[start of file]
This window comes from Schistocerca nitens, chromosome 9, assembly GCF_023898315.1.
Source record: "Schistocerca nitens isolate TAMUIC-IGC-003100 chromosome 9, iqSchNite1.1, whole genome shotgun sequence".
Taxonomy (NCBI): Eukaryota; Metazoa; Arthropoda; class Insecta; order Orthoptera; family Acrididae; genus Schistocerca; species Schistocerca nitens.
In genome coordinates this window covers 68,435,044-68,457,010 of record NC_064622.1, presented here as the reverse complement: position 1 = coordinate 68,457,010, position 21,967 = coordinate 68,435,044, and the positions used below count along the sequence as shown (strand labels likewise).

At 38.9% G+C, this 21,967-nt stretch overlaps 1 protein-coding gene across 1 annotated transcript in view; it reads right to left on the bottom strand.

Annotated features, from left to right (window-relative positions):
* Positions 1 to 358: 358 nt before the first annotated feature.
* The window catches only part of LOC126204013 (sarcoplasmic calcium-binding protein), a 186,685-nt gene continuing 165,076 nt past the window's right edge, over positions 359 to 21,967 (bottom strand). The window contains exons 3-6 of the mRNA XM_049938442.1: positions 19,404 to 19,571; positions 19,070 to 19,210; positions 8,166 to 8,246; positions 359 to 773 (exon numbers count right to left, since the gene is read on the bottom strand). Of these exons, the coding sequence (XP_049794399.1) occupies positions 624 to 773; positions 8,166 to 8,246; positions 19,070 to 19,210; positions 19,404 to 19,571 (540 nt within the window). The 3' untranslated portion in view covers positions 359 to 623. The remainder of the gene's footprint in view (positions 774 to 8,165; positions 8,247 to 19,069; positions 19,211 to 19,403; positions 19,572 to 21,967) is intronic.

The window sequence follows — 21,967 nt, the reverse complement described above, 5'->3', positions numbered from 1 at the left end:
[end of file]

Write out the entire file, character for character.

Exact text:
This window comes from Schistocerca nitens, chromosome 9, assembly GCF_023898315.1.
Source record: "Schistocerca nitens isolate TAMUIC-IGC-003100 chromosome 9, iqSchNite1.1, whole genome shotgun sequence".
Taxonomy (NCBI): Eukaryota; Metazoa; Arthropoda; class Insecta; order Orthoptera; family Acrididae; genus Schistocerca; species Schistocerca nitens.
In genome coordinates this window covers 68,435,044-68,457,010 of record NC_064622.1, presented here as the reverse complement: position 1 = coordinate 68,457,010, position 21,967 = coordinate 68,435,044, and the positions used below count along the sequence as shown (strand labels likewise).

At 38.9% G+C, this 21,967-nt stretch overlaps 1 protein-coding gene across 1 annotated transcript in view; it reads right to left on the bottom strand.

Annotated features, from left to right (window-relative positions):
* Positions 1 to 358: 358 nt before the first annotated feature.
* The window catches only part of LOC126204013 (sarcoplasmic calcium-binding protein), a 186,685-nt gene continuing 165,076 nt past the window's right edge, over positions 359 to 21,967 (bottom strand). The window contains exons 3-6 of the mRNA XM_049938442.1: positions 19,404 to 19,571; positions 19,070 to 19,210; positions 8,166 to 8,246; positions 359 to 773 (exon numbers count right to left, since the gene is read on the bottom strand). Of these exons, the coding sequence (XP_049794399.1) occupies positions 624 to 773; positions 8,166 to 8,246; positions 19,070 to 19,210; positions 19,404 to 19,571 (540 nt within the window). The 3' untranslated portion in view covers positions 359 to 623. The remainder of the gene's footprint in view (positions 774 to 8,165; positions 8,247 to 19,069; positions 19,211 to 19,403; positions 19,572 to 21,967) is intronic.

The window sequence follows — 21,967 nt, the reverse complement described above, 5'->3', positions numbered from 1 at the left end: